- Section 330 grant funds can only be used to support “in scope” work, i.e. work that is defined by and in support of the CHC’s scope of project.
- Malpractice coverage through the Federal Tort Claims Act (FTCA) only covers the CHC’s scope of project.
- A CHC participating in the 340B Drug Pricing Program need to ensure any listed service sites are within the approved scope of project.
- HRSA’s position is that CHCs can only seek Medicaid and Medicare reimbursement under the enhanced rates for services provided to eligible Medicaid and Medicare patients at the sites listed in a CHC’s scope of project.
Each CHC must define their scope of project in applications to HRSA. It is highly recommended that CHCs regularly review these documents to ensure they are up to date and accurate, including that the documents reflect any changes a CHC institutes due to new grant awards or changes in the types of services needed by the CHC patients. If necessary, a CHC must submit a Change in Scope request in order to update the scope of project to reflect any changes that are documented on Forms 5A, 5B and 5C.
HRSA has posted a variety of resources to provide guidance around the scope of project requirements, all of which can be found through the main Scope of Project webpage.
In particular, the following documents should be reviewed in detail to ensure understanding of what the scope of project entails:
- PIN 2008-01: Defining Scope of Project & Policy for Requesting Changes
- PAL 2009-11: New Scope Verification Process
- PAL 2014-10: Updated Process for Change in Scope Submission, Review and Approval Timelines
- PIN 2009-02: Specialty Services & Health Centers’ Scope of Project
- PIN 2007-09: Service Area Overlap: Policy & Process
- PAL 2011-07: Sites, Scope of Project, and Capital Projects
- PIN 2009-05: Policy for Special Populations-Only Grantees Requesting a Change in Scope to Add a New Target Population
- Health Center Program Compliance Manual
- Form 5A Services Descriptors
- Form 5A Column Descriptors
- Form 5B Service Site Instructions
- Details about how CHCs are reviewed for compliance with this requirement are found the Site Visit Protocol.
Any changes in a CHC’s scope of project must be made at least 60 days before the intended date of implementation through a Change in Scope (CIS) request and are required for:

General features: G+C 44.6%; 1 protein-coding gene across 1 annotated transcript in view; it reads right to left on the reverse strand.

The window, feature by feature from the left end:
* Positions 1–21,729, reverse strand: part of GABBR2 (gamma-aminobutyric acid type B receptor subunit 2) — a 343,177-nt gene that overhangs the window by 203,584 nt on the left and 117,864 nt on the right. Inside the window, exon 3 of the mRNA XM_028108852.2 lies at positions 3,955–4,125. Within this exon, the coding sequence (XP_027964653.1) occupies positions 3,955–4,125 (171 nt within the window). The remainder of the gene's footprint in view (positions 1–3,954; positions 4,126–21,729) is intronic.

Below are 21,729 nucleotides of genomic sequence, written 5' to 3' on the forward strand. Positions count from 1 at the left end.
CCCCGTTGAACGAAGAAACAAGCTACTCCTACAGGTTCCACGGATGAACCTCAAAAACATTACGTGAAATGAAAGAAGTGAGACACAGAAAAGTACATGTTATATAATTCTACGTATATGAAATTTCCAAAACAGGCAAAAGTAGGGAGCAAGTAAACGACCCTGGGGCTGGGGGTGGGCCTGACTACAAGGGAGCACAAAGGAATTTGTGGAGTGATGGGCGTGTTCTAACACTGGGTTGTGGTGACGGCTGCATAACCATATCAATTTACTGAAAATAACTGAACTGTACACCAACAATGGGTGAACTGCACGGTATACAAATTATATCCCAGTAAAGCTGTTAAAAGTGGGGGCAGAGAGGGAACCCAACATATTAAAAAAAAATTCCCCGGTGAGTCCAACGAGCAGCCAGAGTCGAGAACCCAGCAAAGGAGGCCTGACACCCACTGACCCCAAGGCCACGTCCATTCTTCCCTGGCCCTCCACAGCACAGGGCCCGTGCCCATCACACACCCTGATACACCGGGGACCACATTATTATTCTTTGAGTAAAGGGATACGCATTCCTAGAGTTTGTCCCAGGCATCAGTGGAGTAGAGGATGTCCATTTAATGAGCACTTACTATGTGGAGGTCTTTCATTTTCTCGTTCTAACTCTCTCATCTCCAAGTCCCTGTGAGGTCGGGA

- Adding a new service or service delivery site
- Terminating an existing service or service delivery site
- Adding a new target population
In order to submit a CIS request, the CHC must document that there is or will be adequate revenue to cover all costs associated with making a change to a CHC’s scope of project. This is because any changes to a CHC’s scope of project must be completed and sustained without additional Section 330 grant funds. As well, there must be record in the board minutes that the CHC’s governing board has reviewed and approved what the proposed change in scope entails, including reviewing any financial analysis done for the CIS request. HRSA has created to resources to assist with financial analysis performed for a CIS request:
A CIS request is submitted via the Electronic Handbook (EHB) and details about the submission process can be found in the CIS EHB User Guide and under the categories of Service Changes, Site Changes, Target Population Changes, Other Activities Change Form on the Scope of Project webpage.
It is possible to submit a CIS request to add a temporary location in response to emergency events. The circumstances when this type of request can be submitted, as well as timeline and submission requirements for the temporary change in scope are outlined in PAL 2014-05: Change in Scope Requests to Add Temporary Sites in Response to Emergency Event.